The European Poker Tour (EPT) will launch its 13th season with the start of the EPT Barcelona tournament this week and is expected to introduce a number of changes which include paying twenty percent of the player field, introducing backgammon, chess and pinball tournaments and also a Pot Limit Omaha High Roller for every stop.

Neil Johnson, the Head of Live Poker Operations for PokerStars confirmed these changes on the company’s official blog on August 16th. The biggest change is undoubtedly the EPT’s decision to raise the player field percentage from 15 to 20 percent. The EPT used to pay just 10 percent of the player field during the first five seasons but decided to raise it to 15 percent from Season 6.

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Back then the move was appreciated by players and it also pushed a number of other tournaments to make a similar change. The World Series of Poker (WSOP) continued to hold on to its 10 percent player field payout but in the end also follow the EPT and raised its payout to 15 percent.  The move to raise the player payout to 20 percent has received mixed reactions from the poker community.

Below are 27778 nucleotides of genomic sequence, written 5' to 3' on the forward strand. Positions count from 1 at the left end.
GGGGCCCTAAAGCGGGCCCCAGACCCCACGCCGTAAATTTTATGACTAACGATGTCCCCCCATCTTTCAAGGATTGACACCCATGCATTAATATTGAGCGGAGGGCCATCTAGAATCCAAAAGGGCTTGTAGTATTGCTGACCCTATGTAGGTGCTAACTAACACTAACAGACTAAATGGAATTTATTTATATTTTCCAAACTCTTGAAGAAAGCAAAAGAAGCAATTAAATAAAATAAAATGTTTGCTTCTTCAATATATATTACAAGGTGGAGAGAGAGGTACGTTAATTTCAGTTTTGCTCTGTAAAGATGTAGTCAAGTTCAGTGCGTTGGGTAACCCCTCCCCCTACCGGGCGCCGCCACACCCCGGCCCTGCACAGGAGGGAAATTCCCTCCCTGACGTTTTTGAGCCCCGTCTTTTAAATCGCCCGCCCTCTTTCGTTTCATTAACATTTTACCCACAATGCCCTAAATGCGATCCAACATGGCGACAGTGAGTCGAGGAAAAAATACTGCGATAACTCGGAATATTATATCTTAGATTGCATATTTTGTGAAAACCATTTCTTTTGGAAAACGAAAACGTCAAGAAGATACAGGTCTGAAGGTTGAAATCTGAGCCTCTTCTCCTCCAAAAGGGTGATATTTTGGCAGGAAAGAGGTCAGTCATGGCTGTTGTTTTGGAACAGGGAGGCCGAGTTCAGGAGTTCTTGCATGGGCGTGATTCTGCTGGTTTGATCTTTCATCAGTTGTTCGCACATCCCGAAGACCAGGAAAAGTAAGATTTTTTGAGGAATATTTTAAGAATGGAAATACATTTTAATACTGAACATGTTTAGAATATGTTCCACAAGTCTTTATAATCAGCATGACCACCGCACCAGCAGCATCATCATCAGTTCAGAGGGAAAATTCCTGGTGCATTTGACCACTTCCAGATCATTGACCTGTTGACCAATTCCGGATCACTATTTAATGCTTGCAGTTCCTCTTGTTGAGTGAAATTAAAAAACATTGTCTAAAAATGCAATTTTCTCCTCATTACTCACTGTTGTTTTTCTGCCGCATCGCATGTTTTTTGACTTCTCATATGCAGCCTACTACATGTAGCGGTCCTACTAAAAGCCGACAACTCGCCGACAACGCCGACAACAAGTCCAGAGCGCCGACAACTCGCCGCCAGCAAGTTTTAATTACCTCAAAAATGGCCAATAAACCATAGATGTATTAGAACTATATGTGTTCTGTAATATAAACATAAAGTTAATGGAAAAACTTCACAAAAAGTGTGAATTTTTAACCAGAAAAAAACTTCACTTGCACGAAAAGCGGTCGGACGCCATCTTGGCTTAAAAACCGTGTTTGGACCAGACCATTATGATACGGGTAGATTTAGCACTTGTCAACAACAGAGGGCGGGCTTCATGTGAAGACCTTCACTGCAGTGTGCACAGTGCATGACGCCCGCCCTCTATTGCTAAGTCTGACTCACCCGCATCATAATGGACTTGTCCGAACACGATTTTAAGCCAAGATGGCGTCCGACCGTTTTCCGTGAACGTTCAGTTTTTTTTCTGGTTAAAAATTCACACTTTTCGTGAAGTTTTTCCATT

One of the reasons why the EPT has decided to make the change is to allow more players the opportunity to cash-out and in turn attract more players to these events. The concern however is that by allowing more players to cash-out, the amount of guaranteed prize money for the top ten percent could also be reduced in the process.

In a statement, poker player Jason Wheeler said “Most players I’ve talked to dislike it because it removes the pressure from a tournament too early and then rewards a bunch of gambling right after the money, removing quite a bit of the skill and a ton of the pressure. We accepted the last increase years ago because we thought maybe it was necessary, but I’m not sure I agree here. If the data supports players actually wanting this then I’m in, but it doesn’t seem that way in my opinion.”

Wheeler also wanted to know if the EPT made this decision based on the feedback it collected from poker players or in the best interests of its shareholders.  Poker Player Jack Salter was also not thrilled with the decision and felt that the EPT would have done better to test out the twenty percent payout in one tournament instead of rolling out the policy across the board.